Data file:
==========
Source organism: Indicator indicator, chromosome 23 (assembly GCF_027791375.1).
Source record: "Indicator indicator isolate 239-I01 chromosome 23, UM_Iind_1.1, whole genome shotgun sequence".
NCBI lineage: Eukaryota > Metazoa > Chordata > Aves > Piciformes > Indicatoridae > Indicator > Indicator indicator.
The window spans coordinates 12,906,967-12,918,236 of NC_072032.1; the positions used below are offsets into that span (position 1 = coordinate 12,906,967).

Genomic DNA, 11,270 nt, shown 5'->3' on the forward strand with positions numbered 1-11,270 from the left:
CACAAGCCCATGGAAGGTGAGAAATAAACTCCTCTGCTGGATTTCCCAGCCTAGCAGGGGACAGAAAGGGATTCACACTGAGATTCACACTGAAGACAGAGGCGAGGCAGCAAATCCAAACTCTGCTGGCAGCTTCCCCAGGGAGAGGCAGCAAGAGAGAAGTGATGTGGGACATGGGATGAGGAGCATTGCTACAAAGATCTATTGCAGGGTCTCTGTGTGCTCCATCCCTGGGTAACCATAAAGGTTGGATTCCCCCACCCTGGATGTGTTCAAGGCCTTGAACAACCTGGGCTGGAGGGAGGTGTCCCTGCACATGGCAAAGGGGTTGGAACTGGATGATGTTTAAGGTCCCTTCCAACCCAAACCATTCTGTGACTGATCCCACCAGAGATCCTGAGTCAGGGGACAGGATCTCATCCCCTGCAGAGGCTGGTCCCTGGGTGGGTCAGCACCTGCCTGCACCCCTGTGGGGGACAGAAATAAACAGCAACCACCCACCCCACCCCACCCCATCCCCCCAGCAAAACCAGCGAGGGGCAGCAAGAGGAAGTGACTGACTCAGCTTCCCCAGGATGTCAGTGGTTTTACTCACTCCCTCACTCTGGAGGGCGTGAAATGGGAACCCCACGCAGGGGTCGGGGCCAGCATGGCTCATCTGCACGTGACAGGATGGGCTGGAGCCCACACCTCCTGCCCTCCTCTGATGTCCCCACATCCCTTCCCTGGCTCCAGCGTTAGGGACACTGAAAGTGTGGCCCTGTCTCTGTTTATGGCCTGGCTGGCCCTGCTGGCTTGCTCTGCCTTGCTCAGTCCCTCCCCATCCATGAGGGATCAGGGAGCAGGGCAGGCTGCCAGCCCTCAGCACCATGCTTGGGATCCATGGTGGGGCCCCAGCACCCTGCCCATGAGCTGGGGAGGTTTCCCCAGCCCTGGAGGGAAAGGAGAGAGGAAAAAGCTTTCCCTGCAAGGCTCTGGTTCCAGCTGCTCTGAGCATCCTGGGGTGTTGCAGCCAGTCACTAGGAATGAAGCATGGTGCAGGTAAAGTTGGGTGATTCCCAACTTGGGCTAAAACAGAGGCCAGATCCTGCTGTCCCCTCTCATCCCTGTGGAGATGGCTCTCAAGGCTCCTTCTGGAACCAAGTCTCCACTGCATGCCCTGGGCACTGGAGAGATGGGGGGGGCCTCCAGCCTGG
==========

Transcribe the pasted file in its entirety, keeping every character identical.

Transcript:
Source organism: Indicator indicator, chromosome 23 (assembly GCF_027791375.1).
Source record: "Indicator indicator isolate 239-I01 chromosome 23, UM_Iind_1.1, whole genome shotgun sequence".
NCBI lineage: Eukaryota > Metazoa > Chordata > Aves > Piciformes > Indicatoridae > Indicator > Indicator indicator.
The window spans coordinates 12,906,967-12,918,236 of NC_072032.1; the positions used below are offsets into that span (position 1 = coordinate 12,906,967).

Genomic DNA, 11,270 nt, shown 5'->3' on the forward strand with positions numbered 1-11,270 from the left:
CACAAGCCCATGGAAGGTGAGAAATAAACTCCTCTGCTGGATTTCCCAGCCTAGCAGGGGACAGAAAGGGATTCACACTGAGATTCACACTGAAGACAGAGGCGAGGCAGCAAATCCAAACTCTGCTGGCAGCTTCCCCAGGGAGAGGCAGCAAGAGAGAAGTGATGTGGGACATGGGATGAGGAGCATTGCTACAAAGATCTATTGCAGGGTCTCTGTGTGCTCCATCCCTGGGTAACCATAAAGGTTGGATTCCCCCACCCTGGATGTGTTCAAGGCCTTGAACAACCTGGGCTGGAGGGAGGTGTCCCTGCACATGGCAAAGGGGTTGGAACTGGATGATGTTTAAGGTCCCTTCCAACCCAAACCATTCTGTGACTGATCCCACCAGAGATCCTGAGTCAGGGGACAGGATCTCATCCCCTGCAGAGGCTGGTCCCTGGGTGGGTCAGCACCTGCCTGCACCCCTGTGGGGGACAGAAATAAACAGCAACCACCCACCCCACCCCACCCCATCCCCCCAGCAAAACCAGCGAGGGGCAGCAAGAGGAAGTGACTGACTCAGCTTCCCCAGGATGTCAGTGGTTTTACTCACTCCCTCACTCTGGAGGGCGTGAAATGGGAACCCCACGCAGGGGTCGGGGCCAGCATGGCTCATCTGCACGTGACAGGATGGGCTGGAGCCCACACCTCCTGCCCTCCTCTGATGTCCCCACATCCCTTCCCTGGCTCCAGCGTTAGGGACACTGAAAGTGTGGCCCTGTCTCTGTTTATGGCCTGGCTGGCCCTGCTGGCTTGCTCTGCCTTGCTCAGTCCCTCCCCATCCATGAGGGATCAGGGAGCAGGGCAGGCTGCCAGCCCTCAGCACCATGCTTGGGATCCATGGTGGGGCCCCAGCACCCTGCCCATGAGCTGGGGAGGTTTCCCCAGCCCTGGAGGGAAAGGAGAGAGGAAAAAGCTTTCCCTGCAAGGCTCTGGTTCCAGCTGCTCTGAGCATCCTGGGGTGTTGCAGCCAGTCACTAGGAATGAAGCATGGTGCAGGTAAAGTTGGGTGATTCCCAACTTGGGCTAAAACAGAGGCCAGATCCTGCTGTCCCCTCTCATCCCTGTGGAGATGGCTCTCAAGGCTCCTTCTGGAACCAAGTCTCCACTGCATGCCCTGGGCACTGGAGAGATGGGGGGGGCCTCCAGCCTGG